So if the older networks are still required in some form, just why are they being turned off? Here the argument is mostly economic, despite those rural travelers and IoT devices, it’s no longer economic for the carriers. The older technologies still occupy a significant quantity of valuable spectrum, and the infrastructure running them is power-hungry for little revenue. A remote sensor with a 2G SIM in it uses a tiny quantity of data, nowhere near enough to pay for the network it uses.
As to alternatives, the easy answer is that every device should simply upgrade to 4G or 5G, though we expect the scale of the task would make that impossible in anything but a very long timescale, and even then the costs could be difficult to bear. Can it be kept then?
At the network end we have a question for any readers who work in the industry, if the 2G network is vital but has such limited use, is it possible to maintain a 2G network shared by carriers on a very small piece of shared spectrum? We know that a 2G implementation using SDR technology is a fraction of the size and power consumption of the large cabinet-sized base stations which went in when GSM was a new technology, could such a network of low-bandwidth 2G cells provide just enough to keep all those smart meters and other devices working?
Can You Take A Little Bit Of The Network With You?
This neatly brings us to the measures a Hackaday reader might be able to take themselves. A femtocell is a very small scale mobile phone cell sometimes used by networks to fill in small gaps in coverage, but it is also something that can be found in a domestic setting both as a commercial product and from a hacker perspective. The commercial home femtocells are largely obsolete because most phones now offer Wi-Fi calling, but they usually take the form of a box similar to a home router that would create a short-range cell using the home broadband connection as a backhaul. During the 3G era they were sold by carriers as a home upgrade, but at least where this is being written the service has largely been switched off. It’s possible that these technologies could return to be used in some situations, but they would require carrier buy-in.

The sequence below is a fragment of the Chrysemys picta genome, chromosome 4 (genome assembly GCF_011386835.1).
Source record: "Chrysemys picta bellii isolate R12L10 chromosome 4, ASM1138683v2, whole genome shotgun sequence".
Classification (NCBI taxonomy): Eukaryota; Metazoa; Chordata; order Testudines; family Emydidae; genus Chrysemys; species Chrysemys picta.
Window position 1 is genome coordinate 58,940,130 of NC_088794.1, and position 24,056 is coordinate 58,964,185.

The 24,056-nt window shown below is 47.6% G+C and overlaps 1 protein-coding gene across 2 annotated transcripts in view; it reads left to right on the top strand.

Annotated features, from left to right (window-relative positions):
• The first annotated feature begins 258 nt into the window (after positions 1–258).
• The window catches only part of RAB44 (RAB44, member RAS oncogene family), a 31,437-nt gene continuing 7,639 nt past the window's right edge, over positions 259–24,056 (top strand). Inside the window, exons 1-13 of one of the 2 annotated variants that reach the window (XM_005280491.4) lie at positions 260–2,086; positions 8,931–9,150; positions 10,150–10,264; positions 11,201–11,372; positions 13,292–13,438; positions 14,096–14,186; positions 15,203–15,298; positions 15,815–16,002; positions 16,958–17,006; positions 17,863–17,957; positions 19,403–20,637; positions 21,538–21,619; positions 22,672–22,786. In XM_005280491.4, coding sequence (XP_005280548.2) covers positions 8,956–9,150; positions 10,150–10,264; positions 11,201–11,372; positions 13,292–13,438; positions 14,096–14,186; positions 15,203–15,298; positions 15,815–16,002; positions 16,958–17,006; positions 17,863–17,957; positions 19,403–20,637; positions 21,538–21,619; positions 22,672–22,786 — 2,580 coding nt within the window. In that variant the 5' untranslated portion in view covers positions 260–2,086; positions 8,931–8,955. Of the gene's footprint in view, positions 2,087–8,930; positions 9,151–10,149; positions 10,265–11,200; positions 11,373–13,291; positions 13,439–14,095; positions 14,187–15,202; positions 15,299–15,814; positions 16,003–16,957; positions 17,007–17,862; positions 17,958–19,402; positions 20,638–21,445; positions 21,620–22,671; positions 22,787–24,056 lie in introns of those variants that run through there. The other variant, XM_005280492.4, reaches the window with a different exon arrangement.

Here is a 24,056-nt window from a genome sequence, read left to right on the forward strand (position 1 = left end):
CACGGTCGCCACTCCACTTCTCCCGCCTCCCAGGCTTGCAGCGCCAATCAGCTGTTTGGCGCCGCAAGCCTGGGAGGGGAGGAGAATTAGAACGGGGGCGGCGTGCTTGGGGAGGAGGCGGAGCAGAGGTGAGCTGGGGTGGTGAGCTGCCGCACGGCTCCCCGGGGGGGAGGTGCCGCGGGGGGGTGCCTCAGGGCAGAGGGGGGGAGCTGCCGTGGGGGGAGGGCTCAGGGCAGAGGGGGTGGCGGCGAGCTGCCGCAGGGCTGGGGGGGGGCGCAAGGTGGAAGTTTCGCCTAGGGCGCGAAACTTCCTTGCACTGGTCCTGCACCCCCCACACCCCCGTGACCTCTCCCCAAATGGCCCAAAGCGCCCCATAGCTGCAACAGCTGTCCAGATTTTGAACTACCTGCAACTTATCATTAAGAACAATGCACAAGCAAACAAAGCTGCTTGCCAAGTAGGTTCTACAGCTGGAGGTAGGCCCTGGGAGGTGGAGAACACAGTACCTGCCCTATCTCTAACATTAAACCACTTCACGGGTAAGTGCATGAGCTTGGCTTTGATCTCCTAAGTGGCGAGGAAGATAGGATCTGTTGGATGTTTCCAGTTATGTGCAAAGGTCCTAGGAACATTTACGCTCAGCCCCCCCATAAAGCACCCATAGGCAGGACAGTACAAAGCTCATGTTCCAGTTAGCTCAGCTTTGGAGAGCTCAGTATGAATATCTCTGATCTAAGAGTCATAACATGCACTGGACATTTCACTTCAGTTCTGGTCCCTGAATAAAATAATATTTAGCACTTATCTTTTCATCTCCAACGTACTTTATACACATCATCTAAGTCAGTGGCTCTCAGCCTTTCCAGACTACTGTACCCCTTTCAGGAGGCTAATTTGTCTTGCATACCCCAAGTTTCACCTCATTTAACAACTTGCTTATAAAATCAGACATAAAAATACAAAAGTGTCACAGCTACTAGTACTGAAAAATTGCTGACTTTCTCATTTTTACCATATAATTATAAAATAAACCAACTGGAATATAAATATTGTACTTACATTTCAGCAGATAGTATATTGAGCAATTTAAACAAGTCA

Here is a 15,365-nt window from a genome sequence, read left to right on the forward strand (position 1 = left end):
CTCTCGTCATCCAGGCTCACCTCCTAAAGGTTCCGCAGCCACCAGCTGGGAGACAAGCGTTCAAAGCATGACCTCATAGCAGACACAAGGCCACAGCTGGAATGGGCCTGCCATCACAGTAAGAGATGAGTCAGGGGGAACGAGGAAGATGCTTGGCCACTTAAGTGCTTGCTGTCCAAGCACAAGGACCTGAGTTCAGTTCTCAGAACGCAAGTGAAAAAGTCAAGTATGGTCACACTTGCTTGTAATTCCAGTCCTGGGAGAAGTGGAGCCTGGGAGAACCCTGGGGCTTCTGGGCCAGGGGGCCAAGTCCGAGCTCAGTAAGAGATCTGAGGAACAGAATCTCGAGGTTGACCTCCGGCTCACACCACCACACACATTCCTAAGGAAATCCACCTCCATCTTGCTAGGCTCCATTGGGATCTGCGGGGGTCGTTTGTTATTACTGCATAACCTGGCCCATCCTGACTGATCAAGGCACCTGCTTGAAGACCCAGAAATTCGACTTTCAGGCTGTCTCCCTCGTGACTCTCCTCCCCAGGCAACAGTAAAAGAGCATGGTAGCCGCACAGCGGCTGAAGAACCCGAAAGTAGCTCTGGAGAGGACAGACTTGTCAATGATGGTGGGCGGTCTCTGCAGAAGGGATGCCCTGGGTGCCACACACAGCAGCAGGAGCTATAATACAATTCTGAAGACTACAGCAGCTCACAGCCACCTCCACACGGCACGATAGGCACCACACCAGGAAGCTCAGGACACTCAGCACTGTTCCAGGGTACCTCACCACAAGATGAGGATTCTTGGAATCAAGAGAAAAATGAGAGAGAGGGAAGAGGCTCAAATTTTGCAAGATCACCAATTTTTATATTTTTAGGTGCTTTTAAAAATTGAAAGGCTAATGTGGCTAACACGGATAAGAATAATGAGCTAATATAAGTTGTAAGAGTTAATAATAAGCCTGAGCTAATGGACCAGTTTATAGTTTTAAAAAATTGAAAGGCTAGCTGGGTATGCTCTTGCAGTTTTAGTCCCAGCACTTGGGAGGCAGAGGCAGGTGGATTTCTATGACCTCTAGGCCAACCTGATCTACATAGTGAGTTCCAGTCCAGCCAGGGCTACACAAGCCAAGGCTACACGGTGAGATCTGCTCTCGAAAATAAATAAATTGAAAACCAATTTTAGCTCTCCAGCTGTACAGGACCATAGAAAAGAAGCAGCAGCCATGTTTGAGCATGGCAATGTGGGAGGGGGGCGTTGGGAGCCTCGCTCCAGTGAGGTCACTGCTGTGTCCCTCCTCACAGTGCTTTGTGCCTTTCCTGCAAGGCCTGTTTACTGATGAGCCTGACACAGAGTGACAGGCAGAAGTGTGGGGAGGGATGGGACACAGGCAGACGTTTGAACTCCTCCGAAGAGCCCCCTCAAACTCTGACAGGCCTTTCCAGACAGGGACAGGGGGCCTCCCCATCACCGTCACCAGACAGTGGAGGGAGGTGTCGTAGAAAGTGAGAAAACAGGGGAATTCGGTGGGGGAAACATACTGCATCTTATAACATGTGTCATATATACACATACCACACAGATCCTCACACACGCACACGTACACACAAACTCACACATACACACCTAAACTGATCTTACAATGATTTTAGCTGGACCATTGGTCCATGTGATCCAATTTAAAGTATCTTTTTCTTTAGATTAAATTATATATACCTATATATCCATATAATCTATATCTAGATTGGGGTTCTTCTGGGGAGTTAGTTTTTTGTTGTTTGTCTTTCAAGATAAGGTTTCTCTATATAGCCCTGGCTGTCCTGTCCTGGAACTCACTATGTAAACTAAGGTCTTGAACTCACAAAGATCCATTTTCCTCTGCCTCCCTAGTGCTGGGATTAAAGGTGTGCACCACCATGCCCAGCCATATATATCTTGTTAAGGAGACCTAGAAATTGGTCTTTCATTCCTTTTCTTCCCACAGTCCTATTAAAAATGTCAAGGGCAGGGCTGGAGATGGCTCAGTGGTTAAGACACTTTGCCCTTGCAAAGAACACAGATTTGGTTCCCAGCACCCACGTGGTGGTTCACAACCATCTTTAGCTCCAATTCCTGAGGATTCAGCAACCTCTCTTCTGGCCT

All isn’t lost for the more adventurous souls though, because 2G networks have for quite some years been an open book in terms of the way they work. With a relatively inexpensive SDR and open source software such as Osmocom or OpenBTS it’s possible to host your own 2G cellular network giving internet connectivity back to your devices with no carrier involved. We feel duty bound at this point to remind you that most countries take a dim view of unlicensed spectrum usage.
From reading up on the tale of 2G and 3G switch-off in both the countries that have done it, and those that intend to do it, the overall impression is of a seamless operation for the majority of people who long ago switched to 4G or 5G without noticing, but something of a headache for rural users and owners of 2G-connected IoT devices. It appears that 2G in particular is one of those technologies which gained so much traction that we seem doomed never to be rid of it.
Header image: Luis, CC BY-SA 4.0.